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Pont-hir Tin Works;pont Hir Tin Works;caerleon Forge At Pont-hir

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Map ReferenceST39SW
Grid ReferenceST3252092600
Unitary (Local) AuthorityTorfaen
Old CountyMonmouthshire
PeriodPost Medieval
1. 'In his work "The industry in South Wales before the Industrial Revolution", J. F. Rees says that the "Caerleon Forge at Ponthir" was originally founded as copperworks but turned to tinplate in 1747. He does not say where he got this information...There is no evidence of any copper-industry in Ponthir, in the local documents. Nor is there anything to tell of tinplate industry there before 1758.

John Griffiths did not stay in Caerleon very long but emigrated to America.... After that year, there was another John Griffiths in Caerleon, whose name frequently appears in the Caerleon Mills Books. (10) He is always called Mr. John Griffiths - as opposed to the workmen whose names have no Mr. in front - and he seems to be in charge in some way or another. He could be the first John Griffiths' son, left in charge and to teach all the mysteries of the works to the next owner's son, Hamman Davies.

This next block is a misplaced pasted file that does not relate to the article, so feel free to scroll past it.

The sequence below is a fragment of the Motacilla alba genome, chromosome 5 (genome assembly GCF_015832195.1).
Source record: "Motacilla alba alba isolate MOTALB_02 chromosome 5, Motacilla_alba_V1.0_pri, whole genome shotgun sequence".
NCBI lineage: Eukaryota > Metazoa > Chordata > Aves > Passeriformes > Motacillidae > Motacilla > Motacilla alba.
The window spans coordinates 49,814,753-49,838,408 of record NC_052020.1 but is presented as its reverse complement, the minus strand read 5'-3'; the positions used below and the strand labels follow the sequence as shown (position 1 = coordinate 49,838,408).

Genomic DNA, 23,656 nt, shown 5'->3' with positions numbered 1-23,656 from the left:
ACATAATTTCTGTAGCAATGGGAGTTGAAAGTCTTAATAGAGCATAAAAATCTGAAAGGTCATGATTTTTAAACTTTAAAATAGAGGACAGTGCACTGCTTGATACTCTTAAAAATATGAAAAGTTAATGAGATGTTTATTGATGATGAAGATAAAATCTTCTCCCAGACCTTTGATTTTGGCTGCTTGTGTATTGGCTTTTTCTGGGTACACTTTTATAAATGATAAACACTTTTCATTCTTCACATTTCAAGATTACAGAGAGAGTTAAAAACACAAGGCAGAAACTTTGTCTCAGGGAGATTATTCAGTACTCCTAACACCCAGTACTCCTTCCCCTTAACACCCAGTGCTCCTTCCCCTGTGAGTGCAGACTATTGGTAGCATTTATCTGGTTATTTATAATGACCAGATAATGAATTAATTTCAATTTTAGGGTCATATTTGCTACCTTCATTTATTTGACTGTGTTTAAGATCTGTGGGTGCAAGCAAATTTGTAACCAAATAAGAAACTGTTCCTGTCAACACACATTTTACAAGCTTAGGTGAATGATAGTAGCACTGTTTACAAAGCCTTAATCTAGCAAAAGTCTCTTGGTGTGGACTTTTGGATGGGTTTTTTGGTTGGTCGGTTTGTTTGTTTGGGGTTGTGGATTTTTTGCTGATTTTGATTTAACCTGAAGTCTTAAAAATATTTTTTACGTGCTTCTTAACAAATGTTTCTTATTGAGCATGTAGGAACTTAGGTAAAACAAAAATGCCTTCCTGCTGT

...The works for some reason were called Caerleon Mills, although they were not in Caerleon at all but one and a half miles away in Ponthir. It is possible that there was a forge in Caerleon, at the site still called by that name, on the road to Ponthir. The Caerleon Mills Cash Book of the year 1756 tells that the Caerleon "New Mill" or the 'Plack Plate" (sic!) mill existed but does not define its situation.'

Extract from: Eija Kennerley, Caerleon Mills and Ponthir Tinplate Works, Gwent Local History No. 49, Autumn 1980

2. While very little survives intact on the site of the eighteenth century Pont-hir tinplate works today, apart from some surviving sheds towards the centre of the former complex, Royal Commission aerial reconnaissance on 22nd July 2013 revealed extensive parchmarks of building foundations across the site, together with the lines of the former mill races, tramways and other structures recorded on the nineteenth century County Series mapping, covering some 1.3 hectares. However, the aerial photography shows parchmarks of building footings and structures which are not depicted on the historic mapping, suggesting the existence of further structures which pre- or post-date those mapped by the Ordnance Survey. The aerial reconnaissance demonstrates the survival of extensive below-ground structural remains on this undeveloped site.

The Ordnance Survey mapping shows the tinworks as disused by the 3rd Edition and partly cleared by the 6-inch 3rd edition. Clearly there is much potential for industrial archaeology remaining on site.

T. Driver, RCAHMW, 2013.